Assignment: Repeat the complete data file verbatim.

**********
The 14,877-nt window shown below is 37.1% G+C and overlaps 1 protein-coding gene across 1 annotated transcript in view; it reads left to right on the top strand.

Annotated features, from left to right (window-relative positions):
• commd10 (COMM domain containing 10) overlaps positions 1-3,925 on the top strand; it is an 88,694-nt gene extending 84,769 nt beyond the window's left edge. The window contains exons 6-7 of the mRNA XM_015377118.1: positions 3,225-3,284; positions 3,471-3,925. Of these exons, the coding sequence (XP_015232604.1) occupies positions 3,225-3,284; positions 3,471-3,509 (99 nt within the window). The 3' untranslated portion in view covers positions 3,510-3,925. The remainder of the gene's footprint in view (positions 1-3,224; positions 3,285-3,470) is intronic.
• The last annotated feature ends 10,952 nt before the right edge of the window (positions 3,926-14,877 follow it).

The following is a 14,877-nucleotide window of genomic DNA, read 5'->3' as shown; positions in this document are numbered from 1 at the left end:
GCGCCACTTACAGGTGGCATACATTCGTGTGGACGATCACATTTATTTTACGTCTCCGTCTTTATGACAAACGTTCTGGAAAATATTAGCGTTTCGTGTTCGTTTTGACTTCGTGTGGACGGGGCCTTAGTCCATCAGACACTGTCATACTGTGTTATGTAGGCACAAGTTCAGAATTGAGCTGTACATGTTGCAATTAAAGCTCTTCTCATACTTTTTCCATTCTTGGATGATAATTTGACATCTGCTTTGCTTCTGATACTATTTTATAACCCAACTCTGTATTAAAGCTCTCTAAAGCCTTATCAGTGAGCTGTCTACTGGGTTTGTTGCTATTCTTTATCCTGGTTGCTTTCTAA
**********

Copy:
The 14,877-nt window shown below is 37.1% G+C and overlaps 1 protein-coding gene across 1 annotated transcript in view; it reads left to right on the top strand.

Annotated features, from left to right (window-relative positions):
• commd10 (COMM domain containing 10) overlaps positions 1-3,925 on the top strand; it is an 88,694-nt gene extending 84,769 nt beyond the window's left edge. The window contains exons 6-7 of the mRNA XM_015377118.1: positions 3,225-3,284; positions 3,471-3,925. Of these exons, the coding sequence (XP_015232604.1) occupies positions 3,225-3,284; positions 3,471-3,509 (99 nt within the window). The 3' untranslated portion in view covers positions 3,510-3,925. The remainder of the gene's footprint in view (positions 1-3,224; positions 3,285-3,470) is intronic.
• The last annotated feature ends 10,952 nt before the right edge of the window (positions 3,926-14,877 follow it).

The following is a 14,877-nucleotide window of genomic DNA, read 5'->3' as shown; positions in this document are numbered from 1 at the left end:
GCGCCACTTACAGGTGGCATACATTCGTGTGGACGATCACATTTATTTTACGTCTCCGTCTTTATGACAAACGTTCTGGAAAATATTAGCGTTTCGTGTTCGTTTTGACTTCGTGTGGACGGGGCCTTAGTCCATCAGACACTGTCATACTGTGTTATGTAGGCACAAGTTCAGAATTGAGCTGTACATGTTGCAATTAAAGCTCTTCTCATACTTTTTCCATTCTTGGATGATAATTTGACATCTGCTTTGCTTCTGATACTATTTTATAACCCAACTCTGTATTAAAGCTCTCTAAAGCCTTATCAGTGAGCTGTCTACTGGGTTTGTTGCTATTCTTTATCCTGGTTGCTTTCTAA